My post just above was written before the previous comments had appeared. 2 of The ‘best’ ways I know of are
    1) turning the jar upside down and placing it is a dish with hot water – with the aim that the ring will expand jsut enough, that when righted, a tug and the seal can be broken. 2) I had more success by using a dinner knife with a major change in shape where the handle and blade sections join – and levering it into the seal ring and twisting slightly… not esp. safe, but better than using the tip of a blade – which can result in injury as well as bending the top of the knife blade —– So, neither really recommended, but work – usually

  4. CATHY

    The only other comment I should have added above was that when removing the lid from the jar by whatever method, be certain not to chip the glass lid. Chipped lids should be destroyed as it is uncertain whether the lid has the built-in integrity to survive a future processing and can weaken a future ‘seal’.

  5. susan Peterson

    I have a little device my husband found in an auction lot, which is made to insert between jar and lid to break the seal. I think it would work for glass lids too.

    Sorry about all caps! No matter what way I type them they are all coming out capitals!

    i wish i had those jars and lids! I have a lot of the bail type jars with glass lids, which I use for water bath canning, but I think flat glass lids would be better.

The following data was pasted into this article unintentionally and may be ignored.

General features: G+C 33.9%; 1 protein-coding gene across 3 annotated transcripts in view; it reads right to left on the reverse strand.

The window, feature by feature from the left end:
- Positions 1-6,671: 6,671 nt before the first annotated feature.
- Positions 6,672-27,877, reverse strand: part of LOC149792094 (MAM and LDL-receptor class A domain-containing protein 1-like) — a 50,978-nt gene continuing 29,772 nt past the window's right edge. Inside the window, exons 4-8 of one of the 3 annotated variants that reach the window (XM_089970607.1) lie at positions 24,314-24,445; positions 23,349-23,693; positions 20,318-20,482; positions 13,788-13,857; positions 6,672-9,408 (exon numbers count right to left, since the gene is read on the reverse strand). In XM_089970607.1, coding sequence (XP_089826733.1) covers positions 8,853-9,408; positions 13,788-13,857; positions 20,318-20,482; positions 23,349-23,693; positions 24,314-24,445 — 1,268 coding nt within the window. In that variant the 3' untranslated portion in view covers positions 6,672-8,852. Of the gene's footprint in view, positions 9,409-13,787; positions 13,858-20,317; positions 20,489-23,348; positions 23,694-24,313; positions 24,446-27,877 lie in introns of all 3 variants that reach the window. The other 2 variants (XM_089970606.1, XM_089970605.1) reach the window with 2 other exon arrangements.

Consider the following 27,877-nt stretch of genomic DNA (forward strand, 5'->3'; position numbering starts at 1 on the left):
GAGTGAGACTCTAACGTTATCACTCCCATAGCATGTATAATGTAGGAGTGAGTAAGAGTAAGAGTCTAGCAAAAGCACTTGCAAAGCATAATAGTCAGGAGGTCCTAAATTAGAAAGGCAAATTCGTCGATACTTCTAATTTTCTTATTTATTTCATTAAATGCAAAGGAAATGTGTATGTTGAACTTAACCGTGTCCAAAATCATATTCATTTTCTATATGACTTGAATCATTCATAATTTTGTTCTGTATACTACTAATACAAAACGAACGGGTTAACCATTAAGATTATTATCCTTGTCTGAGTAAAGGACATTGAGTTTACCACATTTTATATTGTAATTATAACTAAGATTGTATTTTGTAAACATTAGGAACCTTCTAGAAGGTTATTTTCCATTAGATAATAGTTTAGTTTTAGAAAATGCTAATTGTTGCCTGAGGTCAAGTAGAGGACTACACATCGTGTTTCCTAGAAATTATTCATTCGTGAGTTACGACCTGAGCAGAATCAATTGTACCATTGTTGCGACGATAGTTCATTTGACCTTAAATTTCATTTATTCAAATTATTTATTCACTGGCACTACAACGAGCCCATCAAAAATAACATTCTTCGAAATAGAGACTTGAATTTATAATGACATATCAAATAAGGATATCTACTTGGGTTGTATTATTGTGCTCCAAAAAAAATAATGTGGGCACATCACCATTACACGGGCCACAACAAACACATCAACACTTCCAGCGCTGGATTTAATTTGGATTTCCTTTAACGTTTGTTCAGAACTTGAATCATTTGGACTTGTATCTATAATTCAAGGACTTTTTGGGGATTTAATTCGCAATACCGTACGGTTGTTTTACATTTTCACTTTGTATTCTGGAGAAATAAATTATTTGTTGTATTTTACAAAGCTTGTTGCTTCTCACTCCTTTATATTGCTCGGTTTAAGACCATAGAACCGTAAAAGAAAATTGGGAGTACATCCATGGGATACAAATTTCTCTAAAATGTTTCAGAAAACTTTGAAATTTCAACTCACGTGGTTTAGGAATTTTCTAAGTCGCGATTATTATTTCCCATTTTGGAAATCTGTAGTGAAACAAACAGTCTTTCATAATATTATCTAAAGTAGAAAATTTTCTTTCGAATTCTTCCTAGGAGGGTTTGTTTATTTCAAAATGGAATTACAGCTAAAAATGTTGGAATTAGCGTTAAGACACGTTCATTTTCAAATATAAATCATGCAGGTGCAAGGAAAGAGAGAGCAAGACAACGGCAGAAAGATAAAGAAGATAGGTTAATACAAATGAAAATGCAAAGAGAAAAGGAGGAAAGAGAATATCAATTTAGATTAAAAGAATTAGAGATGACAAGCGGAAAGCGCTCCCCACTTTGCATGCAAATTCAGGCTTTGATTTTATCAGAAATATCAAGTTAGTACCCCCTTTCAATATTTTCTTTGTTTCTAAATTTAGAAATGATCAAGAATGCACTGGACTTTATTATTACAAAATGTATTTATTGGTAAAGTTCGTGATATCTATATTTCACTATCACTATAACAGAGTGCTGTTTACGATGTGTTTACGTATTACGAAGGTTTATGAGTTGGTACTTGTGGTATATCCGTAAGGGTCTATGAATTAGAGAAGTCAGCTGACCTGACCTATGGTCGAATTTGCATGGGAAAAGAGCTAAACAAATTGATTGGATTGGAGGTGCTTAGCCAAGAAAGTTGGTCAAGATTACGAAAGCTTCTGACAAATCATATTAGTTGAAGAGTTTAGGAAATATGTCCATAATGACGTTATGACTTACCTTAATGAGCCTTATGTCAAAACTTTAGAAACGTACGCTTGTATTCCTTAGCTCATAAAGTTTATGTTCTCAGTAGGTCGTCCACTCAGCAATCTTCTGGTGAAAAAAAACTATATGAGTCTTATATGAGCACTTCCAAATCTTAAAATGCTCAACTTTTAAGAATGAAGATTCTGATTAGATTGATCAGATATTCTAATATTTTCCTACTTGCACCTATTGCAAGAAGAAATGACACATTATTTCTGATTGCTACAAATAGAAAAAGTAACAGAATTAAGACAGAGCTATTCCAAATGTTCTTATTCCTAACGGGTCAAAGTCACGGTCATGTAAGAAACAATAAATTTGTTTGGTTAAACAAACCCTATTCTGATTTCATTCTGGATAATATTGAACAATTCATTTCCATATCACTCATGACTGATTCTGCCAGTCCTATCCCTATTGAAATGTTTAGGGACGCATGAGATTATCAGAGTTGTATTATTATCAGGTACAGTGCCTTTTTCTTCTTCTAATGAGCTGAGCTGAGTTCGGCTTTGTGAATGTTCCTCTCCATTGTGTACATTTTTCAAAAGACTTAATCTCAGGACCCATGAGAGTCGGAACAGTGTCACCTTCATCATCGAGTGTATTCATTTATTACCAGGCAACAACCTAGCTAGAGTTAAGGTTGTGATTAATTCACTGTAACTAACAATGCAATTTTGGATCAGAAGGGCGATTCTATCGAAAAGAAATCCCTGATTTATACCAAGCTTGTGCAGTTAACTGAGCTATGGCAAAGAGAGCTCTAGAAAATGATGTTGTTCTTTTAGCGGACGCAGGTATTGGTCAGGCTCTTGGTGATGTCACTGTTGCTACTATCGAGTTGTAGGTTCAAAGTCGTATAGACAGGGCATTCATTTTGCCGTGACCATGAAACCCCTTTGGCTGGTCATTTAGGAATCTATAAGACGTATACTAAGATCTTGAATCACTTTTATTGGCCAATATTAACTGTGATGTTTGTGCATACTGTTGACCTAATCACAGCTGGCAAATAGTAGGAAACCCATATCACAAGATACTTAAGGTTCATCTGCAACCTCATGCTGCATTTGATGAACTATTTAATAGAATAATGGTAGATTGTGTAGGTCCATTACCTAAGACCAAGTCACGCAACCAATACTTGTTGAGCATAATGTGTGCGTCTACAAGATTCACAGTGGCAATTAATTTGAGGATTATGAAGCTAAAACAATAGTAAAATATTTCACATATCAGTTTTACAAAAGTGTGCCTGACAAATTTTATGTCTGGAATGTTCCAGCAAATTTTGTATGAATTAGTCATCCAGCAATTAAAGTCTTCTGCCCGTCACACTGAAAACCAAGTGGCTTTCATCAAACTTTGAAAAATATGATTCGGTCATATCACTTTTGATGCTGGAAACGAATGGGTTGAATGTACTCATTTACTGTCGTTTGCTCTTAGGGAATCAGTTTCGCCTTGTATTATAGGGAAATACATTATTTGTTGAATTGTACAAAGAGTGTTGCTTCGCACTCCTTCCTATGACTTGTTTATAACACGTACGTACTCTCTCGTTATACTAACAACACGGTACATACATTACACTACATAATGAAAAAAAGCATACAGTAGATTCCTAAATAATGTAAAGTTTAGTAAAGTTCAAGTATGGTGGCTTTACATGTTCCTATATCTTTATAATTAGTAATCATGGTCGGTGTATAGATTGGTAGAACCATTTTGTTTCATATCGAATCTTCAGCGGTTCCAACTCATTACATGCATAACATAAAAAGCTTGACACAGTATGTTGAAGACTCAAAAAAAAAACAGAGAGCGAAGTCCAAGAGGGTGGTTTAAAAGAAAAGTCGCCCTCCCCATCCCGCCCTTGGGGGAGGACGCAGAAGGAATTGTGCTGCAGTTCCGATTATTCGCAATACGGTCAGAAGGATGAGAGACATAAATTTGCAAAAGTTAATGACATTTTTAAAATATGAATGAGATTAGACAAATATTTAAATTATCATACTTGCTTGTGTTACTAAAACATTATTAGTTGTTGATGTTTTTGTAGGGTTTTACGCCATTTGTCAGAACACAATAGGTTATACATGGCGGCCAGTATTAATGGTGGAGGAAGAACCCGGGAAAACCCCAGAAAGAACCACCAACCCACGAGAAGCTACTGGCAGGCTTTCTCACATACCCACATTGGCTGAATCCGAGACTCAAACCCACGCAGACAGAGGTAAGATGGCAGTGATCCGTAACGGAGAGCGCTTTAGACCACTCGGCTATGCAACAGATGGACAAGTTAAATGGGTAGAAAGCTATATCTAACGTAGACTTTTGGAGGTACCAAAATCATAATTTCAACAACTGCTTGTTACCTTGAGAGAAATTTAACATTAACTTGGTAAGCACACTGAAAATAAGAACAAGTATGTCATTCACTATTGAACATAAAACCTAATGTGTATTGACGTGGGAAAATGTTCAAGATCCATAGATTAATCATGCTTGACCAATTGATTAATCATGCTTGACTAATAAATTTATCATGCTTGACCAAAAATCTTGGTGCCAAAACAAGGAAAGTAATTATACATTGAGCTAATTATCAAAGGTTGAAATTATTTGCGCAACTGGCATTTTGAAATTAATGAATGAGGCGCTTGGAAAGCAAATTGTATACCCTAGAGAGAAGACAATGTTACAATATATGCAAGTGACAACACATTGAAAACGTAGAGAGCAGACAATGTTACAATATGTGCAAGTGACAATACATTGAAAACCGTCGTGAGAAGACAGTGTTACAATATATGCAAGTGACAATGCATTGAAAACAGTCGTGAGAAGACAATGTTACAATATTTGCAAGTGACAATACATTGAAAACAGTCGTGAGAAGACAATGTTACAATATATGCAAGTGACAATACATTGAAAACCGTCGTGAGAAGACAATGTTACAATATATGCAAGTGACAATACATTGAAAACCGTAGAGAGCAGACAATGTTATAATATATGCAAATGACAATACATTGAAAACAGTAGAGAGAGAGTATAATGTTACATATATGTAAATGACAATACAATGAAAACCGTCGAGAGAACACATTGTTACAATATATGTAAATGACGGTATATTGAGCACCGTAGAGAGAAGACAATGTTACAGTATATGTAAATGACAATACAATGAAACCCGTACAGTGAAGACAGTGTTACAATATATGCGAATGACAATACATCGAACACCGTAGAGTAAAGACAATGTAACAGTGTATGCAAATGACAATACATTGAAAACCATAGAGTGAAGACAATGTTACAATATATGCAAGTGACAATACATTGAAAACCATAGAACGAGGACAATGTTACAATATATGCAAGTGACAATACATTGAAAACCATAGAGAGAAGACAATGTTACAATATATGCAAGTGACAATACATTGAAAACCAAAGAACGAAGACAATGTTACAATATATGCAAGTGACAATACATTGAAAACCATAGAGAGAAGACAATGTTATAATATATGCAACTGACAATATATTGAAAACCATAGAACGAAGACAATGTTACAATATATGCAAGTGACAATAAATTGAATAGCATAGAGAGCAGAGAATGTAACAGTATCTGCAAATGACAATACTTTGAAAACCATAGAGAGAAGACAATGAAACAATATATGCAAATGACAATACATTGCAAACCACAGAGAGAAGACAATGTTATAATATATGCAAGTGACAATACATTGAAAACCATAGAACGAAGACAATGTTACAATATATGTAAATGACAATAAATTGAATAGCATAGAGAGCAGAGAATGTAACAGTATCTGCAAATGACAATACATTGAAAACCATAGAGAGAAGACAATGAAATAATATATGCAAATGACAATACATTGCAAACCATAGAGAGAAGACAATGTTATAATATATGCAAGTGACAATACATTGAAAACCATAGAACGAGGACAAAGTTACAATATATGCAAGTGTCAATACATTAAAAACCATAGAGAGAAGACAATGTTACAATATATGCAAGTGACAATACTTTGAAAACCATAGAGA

6. Cathy Currey

    Being that I sort of brought up the topic of (jar) safety, and the most recent comments, here’s something for you to check out on the WEB (knowing that most of you are at least as capable as me with computers & likely far more savvy) so I’m only going to give you web info rather than adding a picture…… Regarding the jar-opening tool. Check out Lee Valley’s item #50K4101. Altho’ it would not work for glass lids, that’s about the only thing it would not open, and is Really safe. In fact, I suspect that it is much easier for anyone with arthritis to manage than the other specialized ones indicated for arthritis. The tool is deceptively simple as all it requires is to have pressure applied to the ‘lever’ side not tucked under a jar lid. Highly recommended for anyone’s kitchen.

  7. Grace Walters

    FYI There’s a company called Forjars. Sorry for the caps. It won’t let me change it. Anyhoo, Forjars is going to be coming out with gem lids and bands. Contact them by phone and they will let you know when the rollout will be. Great news for Canadians!

  8. Trish w

    Excellent information. I’m fairly new at using GEM jars so this article is very useful. Thank you!

  9. Cathy Currey

    To all who preserve…………. I saw many boxes of the self-sealing lids at a dollarama………… well worth investigating in your area as you could get a multi-year supply for a very low cost………………….

  10. Lela

    You can purchase Gem lids from Berlin Packaging online.

    • Trish W

      Berlin, Germany? Do you know The name Of the company? And do you know if they make deep bands? Thank you!

  11. Shelley

    My mum used all her creown and gem jars UNTIL she stopped canning about 5 years ago. We always used the flat Blade of a knife between the jar and the rIng.
    When we packed up her pantry, I found all The jars, and some that were my grandmas.

  12. Annelies

    here is instructions on how to use the vintage jars and a mistake done by the youtuber of not having a towl under the jars for the sudden change of temperature. still a informatvie video.

  13. Annelies

    how to put on glass lids properly on vintage canning jars

  14. Trish W